When I was selecting plants for my new shade garden this year, I just assumed that the ubiquitous Hostas would form its foundation. That was until I encountered the wonderful selection of Coleus! There is not a hosta in my shade garden. I feel like a heretic. But, this post isn't really about Coleus. It is about light conditions and Coleus.

Taken on Memorial Day, 2017

The care instructions with my several varieties of Coleus all said "Part sun or shade." That makes it sound like it is perfectly acceptable either way, doesn't it? Well, the east side of the garden gets about half a day of direct sunlight; the other half gets only indirect light. Have a look at these two Wizard Scarlet Coleus. One is in the east (sunny) part; the other is in the northwest part (shady).

Coleus with 6 hours of direct sunlight.

This specimen has half a day of sun and it apparently approves. It is about 21" tall and "22 wide. By the way, the sunlight is morning and early afternoon sun. Next, have a look at this one, about 8 feet away.

Coleus with only indirect light.

This coleus is about 8' away from the first one and is in the northwest part of the garden. It receives plenty of indirect light, but no direct sunlight. It is 12" tall and 10" wide. It is half the other one's size! They were purchased and planted on the same day and were roughly the same size. So, there's the rest of the story.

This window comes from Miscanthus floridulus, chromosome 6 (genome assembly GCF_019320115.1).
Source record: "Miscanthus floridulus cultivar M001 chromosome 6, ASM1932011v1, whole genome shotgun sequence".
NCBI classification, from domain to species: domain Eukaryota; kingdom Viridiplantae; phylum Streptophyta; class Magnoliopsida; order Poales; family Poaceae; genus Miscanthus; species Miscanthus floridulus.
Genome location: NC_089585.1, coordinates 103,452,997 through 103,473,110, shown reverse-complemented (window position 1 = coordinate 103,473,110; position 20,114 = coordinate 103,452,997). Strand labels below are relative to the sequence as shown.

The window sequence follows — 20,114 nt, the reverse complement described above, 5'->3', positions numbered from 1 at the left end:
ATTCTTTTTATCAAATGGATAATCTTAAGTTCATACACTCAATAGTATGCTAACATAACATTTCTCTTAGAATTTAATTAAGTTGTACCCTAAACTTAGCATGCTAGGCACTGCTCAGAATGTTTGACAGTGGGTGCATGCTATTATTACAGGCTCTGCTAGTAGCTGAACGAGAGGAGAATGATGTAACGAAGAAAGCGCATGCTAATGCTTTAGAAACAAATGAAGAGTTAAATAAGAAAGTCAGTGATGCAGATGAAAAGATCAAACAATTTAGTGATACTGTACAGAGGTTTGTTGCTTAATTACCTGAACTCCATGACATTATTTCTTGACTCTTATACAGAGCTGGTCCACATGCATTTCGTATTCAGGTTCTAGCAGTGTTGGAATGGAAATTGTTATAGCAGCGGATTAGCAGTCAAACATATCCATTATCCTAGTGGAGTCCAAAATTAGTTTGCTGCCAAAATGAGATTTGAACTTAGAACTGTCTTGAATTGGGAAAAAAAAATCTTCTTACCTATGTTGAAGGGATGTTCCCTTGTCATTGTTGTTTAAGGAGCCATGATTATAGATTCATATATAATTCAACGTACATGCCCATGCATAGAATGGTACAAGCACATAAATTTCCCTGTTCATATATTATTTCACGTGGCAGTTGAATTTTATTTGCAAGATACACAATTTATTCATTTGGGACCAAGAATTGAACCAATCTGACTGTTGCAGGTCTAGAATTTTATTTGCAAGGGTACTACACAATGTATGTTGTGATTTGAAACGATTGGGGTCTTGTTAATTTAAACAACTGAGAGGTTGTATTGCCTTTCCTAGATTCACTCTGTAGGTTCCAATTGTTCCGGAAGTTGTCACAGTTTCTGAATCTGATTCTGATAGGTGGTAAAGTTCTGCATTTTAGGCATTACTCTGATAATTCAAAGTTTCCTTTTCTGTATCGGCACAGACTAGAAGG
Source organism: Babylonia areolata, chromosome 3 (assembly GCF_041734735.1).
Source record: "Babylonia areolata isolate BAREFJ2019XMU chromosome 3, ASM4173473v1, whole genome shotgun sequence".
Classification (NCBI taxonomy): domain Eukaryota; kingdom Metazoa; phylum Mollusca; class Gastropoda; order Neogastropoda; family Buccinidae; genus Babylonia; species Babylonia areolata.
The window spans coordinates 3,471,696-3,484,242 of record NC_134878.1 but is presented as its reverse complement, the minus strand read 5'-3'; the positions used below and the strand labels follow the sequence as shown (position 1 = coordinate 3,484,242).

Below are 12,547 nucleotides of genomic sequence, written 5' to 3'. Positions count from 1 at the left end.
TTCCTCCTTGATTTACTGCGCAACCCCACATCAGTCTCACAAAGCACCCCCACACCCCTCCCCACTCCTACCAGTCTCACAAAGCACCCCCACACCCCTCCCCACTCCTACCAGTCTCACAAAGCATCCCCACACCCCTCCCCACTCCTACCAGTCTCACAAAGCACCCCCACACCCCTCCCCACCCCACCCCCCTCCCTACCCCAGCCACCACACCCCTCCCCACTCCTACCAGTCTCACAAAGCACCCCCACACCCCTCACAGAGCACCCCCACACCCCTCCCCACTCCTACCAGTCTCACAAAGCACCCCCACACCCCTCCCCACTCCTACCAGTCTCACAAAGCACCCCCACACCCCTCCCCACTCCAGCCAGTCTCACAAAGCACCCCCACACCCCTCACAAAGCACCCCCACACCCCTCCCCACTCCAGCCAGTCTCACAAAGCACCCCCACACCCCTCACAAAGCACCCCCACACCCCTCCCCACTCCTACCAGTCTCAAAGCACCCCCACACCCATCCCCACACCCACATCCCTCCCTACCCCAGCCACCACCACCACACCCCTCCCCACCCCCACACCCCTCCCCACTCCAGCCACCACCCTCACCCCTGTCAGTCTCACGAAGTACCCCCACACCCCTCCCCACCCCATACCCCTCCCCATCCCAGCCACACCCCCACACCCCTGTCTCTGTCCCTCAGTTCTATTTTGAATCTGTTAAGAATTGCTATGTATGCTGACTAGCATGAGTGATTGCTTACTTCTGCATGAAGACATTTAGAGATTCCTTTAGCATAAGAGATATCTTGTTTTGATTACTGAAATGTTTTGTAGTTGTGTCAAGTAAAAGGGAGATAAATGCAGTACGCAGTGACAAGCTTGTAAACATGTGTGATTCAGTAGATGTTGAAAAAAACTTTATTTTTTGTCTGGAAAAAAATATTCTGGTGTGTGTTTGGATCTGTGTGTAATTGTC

Well, almost. On the care instruction tag, it also gives you spacing instructions. Interestingly, for these Coleus, it says to space them 12" apart. That is correct for the smaller specimen - in the shade. The one on steroids, apparently thanks to direct sunlight, is twice that size and still growing. I must have had a premonition when planting it, because it still has room to grow before it starts bumping into things.

So, according to my very unscientific research, direct sunlight makes at least some plants considered shade-loving get much bigger with direct sunlight. That was some plants, not all. I'll keep you posted.